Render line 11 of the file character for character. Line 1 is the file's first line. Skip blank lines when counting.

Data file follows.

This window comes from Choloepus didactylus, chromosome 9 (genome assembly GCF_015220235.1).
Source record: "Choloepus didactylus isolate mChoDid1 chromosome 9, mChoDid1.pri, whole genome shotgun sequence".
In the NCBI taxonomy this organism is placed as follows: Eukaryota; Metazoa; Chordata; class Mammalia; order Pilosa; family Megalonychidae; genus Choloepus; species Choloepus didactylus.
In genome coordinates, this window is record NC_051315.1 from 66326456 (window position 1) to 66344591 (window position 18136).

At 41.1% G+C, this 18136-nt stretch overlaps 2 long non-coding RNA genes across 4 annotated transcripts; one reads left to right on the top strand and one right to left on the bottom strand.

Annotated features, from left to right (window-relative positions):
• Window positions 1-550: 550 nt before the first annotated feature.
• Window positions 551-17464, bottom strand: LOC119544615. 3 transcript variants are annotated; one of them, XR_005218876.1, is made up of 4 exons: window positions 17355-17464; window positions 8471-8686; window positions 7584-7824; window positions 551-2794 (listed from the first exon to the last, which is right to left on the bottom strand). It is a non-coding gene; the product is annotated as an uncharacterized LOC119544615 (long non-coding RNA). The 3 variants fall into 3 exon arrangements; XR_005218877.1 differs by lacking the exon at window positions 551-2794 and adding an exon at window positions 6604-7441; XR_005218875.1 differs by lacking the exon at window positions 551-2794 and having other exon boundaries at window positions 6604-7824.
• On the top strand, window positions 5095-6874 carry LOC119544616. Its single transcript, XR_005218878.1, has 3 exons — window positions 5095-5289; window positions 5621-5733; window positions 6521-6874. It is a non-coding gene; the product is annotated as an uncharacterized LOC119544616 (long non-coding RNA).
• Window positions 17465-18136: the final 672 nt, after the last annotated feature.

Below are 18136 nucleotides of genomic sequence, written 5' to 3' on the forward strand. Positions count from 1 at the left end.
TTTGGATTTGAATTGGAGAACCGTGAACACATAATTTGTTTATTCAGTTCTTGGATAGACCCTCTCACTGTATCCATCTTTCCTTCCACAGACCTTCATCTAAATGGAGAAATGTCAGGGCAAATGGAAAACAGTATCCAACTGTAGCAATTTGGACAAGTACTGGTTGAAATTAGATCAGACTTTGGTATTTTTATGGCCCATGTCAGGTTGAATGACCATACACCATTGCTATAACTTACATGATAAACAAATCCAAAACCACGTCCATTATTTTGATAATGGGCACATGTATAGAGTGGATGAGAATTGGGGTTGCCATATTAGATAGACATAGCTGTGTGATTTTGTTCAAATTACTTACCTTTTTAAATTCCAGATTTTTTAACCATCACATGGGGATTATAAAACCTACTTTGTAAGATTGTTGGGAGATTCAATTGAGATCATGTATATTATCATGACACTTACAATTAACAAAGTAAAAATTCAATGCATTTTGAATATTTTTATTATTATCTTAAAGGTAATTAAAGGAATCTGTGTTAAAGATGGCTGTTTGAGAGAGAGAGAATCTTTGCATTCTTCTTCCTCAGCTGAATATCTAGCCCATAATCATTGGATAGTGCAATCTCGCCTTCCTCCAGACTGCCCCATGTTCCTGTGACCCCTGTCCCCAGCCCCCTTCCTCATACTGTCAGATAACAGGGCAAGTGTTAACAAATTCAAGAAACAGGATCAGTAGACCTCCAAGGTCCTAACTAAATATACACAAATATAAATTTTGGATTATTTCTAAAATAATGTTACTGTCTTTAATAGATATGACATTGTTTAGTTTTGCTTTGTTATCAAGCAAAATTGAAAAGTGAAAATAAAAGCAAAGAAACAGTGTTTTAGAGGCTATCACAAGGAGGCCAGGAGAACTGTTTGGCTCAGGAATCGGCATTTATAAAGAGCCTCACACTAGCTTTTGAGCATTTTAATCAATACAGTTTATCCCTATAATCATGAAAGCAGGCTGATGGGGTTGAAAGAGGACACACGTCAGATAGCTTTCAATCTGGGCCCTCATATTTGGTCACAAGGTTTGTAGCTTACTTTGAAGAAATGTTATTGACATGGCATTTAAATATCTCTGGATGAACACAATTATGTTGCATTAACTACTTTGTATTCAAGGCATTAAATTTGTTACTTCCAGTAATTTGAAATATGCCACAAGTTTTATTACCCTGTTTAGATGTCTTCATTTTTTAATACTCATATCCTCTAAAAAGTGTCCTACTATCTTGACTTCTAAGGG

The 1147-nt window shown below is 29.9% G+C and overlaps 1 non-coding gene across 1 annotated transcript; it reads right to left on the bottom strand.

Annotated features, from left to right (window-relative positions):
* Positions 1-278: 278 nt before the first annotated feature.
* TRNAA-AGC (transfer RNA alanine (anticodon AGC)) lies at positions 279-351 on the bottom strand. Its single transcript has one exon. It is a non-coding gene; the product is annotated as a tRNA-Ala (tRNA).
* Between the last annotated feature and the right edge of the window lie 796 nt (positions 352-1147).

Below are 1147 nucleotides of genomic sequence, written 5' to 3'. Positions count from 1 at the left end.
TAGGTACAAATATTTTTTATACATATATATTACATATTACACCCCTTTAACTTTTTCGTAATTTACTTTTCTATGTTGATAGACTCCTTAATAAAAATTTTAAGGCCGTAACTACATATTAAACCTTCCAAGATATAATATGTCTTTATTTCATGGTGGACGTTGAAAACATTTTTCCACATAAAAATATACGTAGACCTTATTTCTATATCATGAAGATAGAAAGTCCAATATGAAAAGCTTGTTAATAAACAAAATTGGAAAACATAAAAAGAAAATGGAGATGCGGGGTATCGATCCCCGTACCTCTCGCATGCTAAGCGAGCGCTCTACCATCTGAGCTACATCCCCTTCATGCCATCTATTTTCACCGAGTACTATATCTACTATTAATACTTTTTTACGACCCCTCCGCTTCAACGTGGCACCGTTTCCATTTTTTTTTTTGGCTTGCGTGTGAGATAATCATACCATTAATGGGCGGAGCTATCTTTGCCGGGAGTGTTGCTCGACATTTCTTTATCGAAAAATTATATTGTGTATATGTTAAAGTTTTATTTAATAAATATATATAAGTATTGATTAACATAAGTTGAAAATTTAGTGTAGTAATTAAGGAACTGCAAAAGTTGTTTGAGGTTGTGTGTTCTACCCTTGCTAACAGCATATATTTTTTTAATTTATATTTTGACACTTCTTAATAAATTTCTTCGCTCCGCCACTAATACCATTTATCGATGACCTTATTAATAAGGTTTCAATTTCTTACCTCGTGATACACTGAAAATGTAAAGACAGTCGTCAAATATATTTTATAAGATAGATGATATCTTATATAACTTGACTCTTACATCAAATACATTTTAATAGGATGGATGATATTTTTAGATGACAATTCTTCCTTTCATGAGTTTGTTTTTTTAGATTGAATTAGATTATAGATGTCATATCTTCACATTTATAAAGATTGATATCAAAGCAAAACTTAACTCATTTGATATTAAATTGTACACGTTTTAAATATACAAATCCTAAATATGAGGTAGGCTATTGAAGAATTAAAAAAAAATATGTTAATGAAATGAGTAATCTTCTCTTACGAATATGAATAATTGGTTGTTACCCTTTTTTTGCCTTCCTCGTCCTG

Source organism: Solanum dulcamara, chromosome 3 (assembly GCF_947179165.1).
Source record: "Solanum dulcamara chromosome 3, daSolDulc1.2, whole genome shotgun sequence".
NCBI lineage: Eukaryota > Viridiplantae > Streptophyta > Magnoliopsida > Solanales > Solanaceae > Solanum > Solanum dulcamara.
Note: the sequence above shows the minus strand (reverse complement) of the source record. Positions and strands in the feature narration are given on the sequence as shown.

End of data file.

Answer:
Below are 18136 nucleotides of genomic sequence, written 5' to 3' on the forward strand. Positions count from 1 at the left end.